Axiom 2 blasts off: new private mission to the International Space Station


Successful liftoff of the Falcon 9 rocket carrying the Axiom 2 private mission to the International Space Station. Two U.S. and two Saudi Arabian crew members are on board, with the objective of conducting around twenty experiments in various fields of knowledge and laying the foundations for Axiom Space's future space station.

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Photograph of the Dragon spacecraft and Falcon 9 rocket the night before the launch of the Axiom 2 mission. Credits: SpaceX

Falcon 9 rocket

SpaceX is a U.S. company focused on providing cargo and crew launch services to Earth orbit. Currently, they have the two-stage Falcon 9 rocket, which uses kerosene and liquid oxygen as fuel and oxidizer respectively. With a height of 65 meters, nine engines in the booster and one optimized for vacuum in its second stage, it has the capacity to carry up to 22 tons to low orbit.

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Diagram of the mission profile for Ax-2. This shows how the first stage performs a maneuver to return to the launch site for a propulsive landing, while the second stage gives the capsule a final push into orbit. Credits: SpaceX.

The rocket was recovered by automatic landing at the launch center. Shortly after separation of the second stage, the first stage executed the maneuver known as RTLS or return to launch site. This was thanks to the re-ignition of the engines for a retro-propulsed descent. In future missions it will be reused to continue transporting cargo to orbit.

Axiom Mission 2

SpaceX's Dragon capsule, reused from the Crew 4 mission, lifted off at 9:37 p.m. from launch pad LC-39A at Kennedy Space Center, Cape Canaveral, Fla.. In its time in orbit will conduct a series of experiments focused on physiology, physical sciences and STEAM. This in order to strengthen the knowledge that gives way to applications for everyday life on Earth.

Photograph of the crew inside the capsule. Credits: SpaceX

The International Space Station is an orbiting laboratory, constantly home to rotating crews from different countries. It is located at an average altitude of 423 kilometers, in the region known as low Earth orbit.. In order to stay in space, it requires a constant speed of 7.7 kilometers per second, which the Dragon capsule must achieve in order to dock with it.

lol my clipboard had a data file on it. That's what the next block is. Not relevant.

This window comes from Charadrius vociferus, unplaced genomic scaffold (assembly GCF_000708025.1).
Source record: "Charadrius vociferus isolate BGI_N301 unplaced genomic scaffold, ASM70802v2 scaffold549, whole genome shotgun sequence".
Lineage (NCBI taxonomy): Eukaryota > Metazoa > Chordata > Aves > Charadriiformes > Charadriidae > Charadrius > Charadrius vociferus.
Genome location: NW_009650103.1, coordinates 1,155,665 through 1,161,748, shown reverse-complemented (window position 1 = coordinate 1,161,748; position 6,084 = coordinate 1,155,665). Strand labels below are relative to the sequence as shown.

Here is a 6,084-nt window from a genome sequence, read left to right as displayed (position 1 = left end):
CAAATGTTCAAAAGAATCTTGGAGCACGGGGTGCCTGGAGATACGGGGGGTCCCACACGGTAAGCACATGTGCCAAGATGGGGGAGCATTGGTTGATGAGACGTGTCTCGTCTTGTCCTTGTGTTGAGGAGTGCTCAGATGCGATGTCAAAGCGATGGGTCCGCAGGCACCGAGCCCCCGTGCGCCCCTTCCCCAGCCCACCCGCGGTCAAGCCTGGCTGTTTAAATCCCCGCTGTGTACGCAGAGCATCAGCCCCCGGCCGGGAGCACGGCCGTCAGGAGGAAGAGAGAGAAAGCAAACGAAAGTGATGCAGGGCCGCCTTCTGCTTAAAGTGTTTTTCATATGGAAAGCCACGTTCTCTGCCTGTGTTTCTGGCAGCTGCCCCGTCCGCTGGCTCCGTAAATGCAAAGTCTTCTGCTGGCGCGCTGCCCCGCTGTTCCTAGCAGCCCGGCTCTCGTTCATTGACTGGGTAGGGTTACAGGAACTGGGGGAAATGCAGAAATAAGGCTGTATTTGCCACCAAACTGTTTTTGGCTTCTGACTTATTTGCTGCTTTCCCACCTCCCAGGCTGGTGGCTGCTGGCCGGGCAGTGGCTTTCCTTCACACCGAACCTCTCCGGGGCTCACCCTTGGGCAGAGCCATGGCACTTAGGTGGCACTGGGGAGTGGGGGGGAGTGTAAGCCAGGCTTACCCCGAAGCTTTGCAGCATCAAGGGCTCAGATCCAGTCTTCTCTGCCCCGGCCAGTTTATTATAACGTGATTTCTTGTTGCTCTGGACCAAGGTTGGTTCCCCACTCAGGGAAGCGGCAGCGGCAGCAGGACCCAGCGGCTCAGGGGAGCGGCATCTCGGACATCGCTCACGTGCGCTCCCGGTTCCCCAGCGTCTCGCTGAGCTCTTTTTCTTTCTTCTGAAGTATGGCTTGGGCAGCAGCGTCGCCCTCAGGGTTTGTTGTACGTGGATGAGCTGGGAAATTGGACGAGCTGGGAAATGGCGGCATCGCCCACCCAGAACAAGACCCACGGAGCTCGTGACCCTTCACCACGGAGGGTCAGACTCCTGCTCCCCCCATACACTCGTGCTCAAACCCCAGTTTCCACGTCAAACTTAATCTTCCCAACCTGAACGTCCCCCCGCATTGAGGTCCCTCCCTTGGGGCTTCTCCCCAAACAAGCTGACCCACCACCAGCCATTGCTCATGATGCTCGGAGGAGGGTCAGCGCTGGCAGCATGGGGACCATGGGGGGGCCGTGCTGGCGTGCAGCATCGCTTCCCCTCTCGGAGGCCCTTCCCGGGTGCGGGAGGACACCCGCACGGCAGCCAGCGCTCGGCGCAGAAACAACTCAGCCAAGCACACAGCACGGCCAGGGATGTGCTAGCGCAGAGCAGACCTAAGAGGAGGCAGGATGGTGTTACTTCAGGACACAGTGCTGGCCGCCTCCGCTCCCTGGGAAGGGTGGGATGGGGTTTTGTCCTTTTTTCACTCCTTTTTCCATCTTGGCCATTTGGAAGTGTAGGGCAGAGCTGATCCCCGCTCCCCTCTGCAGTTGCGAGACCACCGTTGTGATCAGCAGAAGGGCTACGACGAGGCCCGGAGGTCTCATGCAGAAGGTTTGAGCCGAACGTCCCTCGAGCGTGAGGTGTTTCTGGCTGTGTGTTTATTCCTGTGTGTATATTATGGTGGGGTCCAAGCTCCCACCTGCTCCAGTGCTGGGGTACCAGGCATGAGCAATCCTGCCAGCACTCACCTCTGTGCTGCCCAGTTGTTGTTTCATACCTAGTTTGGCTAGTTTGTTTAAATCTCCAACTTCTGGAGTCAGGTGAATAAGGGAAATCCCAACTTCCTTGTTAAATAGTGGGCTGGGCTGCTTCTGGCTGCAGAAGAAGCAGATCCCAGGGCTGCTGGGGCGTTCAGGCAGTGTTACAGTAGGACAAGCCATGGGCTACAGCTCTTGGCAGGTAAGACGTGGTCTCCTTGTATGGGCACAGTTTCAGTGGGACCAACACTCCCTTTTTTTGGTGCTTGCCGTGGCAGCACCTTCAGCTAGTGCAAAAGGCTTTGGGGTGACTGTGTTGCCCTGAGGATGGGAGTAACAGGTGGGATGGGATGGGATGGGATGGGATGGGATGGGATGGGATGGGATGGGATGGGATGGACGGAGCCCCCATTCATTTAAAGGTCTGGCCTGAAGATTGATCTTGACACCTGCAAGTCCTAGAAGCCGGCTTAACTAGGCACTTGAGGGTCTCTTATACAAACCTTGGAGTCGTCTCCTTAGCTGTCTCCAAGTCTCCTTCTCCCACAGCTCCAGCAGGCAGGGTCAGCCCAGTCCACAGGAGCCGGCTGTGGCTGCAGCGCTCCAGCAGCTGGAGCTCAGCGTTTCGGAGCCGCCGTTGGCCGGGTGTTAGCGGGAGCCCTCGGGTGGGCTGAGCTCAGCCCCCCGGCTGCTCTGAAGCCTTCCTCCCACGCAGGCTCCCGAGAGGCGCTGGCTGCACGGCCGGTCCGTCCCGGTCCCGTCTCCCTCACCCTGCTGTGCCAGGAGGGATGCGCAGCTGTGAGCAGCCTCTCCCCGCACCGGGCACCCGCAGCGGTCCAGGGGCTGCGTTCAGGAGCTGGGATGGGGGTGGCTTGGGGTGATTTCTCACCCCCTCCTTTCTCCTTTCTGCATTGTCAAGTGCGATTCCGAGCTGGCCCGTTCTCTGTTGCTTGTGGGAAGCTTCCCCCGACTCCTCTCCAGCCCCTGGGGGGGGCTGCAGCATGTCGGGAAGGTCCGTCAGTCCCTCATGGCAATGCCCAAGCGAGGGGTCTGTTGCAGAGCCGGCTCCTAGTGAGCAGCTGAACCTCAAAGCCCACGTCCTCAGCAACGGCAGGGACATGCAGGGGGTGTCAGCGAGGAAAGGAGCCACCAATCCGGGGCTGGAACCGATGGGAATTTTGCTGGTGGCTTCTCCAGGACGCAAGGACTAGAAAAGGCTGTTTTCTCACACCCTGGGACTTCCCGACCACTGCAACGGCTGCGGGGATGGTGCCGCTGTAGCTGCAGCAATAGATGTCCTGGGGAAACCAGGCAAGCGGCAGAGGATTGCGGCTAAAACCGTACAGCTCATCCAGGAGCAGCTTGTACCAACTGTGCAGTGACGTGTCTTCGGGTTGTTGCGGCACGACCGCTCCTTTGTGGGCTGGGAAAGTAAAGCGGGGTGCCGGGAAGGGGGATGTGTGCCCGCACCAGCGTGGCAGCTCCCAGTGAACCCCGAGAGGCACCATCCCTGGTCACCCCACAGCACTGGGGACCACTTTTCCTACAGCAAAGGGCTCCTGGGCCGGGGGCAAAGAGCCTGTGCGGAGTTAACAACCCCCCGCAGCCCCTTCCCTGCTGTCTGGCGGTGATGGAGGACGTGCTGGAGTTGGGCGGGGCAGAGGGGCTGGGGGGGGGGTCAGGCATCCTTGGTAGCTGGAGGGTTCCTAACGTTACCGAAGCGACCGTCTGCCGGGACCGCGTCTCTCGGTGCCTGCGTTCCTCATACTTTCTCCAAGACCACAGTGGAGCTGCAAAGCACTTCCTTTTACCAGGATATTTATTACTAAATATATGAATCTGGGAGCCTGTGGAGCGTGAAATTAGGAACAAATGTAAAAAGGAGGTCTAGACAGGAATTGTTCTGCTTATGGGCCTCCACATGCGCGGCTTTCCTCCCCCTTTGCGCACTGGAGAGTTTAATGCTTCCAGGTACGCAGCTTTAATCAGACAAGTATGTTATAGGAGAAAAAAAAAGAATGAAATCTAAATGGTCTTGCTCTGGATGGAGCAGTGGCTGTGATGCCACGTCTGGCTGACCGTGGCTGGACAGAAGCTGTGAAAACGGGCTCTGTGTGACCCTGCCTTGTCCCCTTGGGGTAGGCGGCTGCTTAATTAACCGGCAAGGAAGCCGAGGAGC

The Axiom Mission 2 crew consists of four members who will spend just over two weeks in space.

  • CommanderPeggy Whitson, a biochemist, is America's most experienced astronaut. She flew into space three times aboard the Space Shuttle and Soyuz spacecraft, where she logged a total of six hundred and sixty-five days in orbit, ten extravehicular activities and hundreds of experiments in the ISS. As well as a long history of achievements and awards with NASA.
  • PilotJohn Shoffner seeks to boost education in science, engineering, mathematics and technology by teachers and professors. He has been an aviation pilot since the age of seventeen, accumulating more than 8,500 flight hours. He was one of the pioneers in the fiber optic telecommunications industry.
  • Specialist 1Ali Alqarni will be a mission specialist for AX-2 on behalf of the Kingdom of Saudi Arabia. He is an integral member of the Saudi national astronaut program, becoming only the second man from his country to reach space. He has extensive flight experience in various aircraft, with a focus on fighter aircraft such as the F-15SA.
  • Specialist 2Rayynah Barnawi: Making history as the first Saudi woman to reach space, Rayynah Barnawi will be a mission specialist. She has focused her career and upcoming work on the Space Station on the study of cancer cells.

Closer to space every day

Manned missions to space are currently an open opportunity for only a few. However, we are in an era of transition where travel costs are decreasing considerably and are trending towards being accessible to more and more people.

Francisco Andrés Forero Daza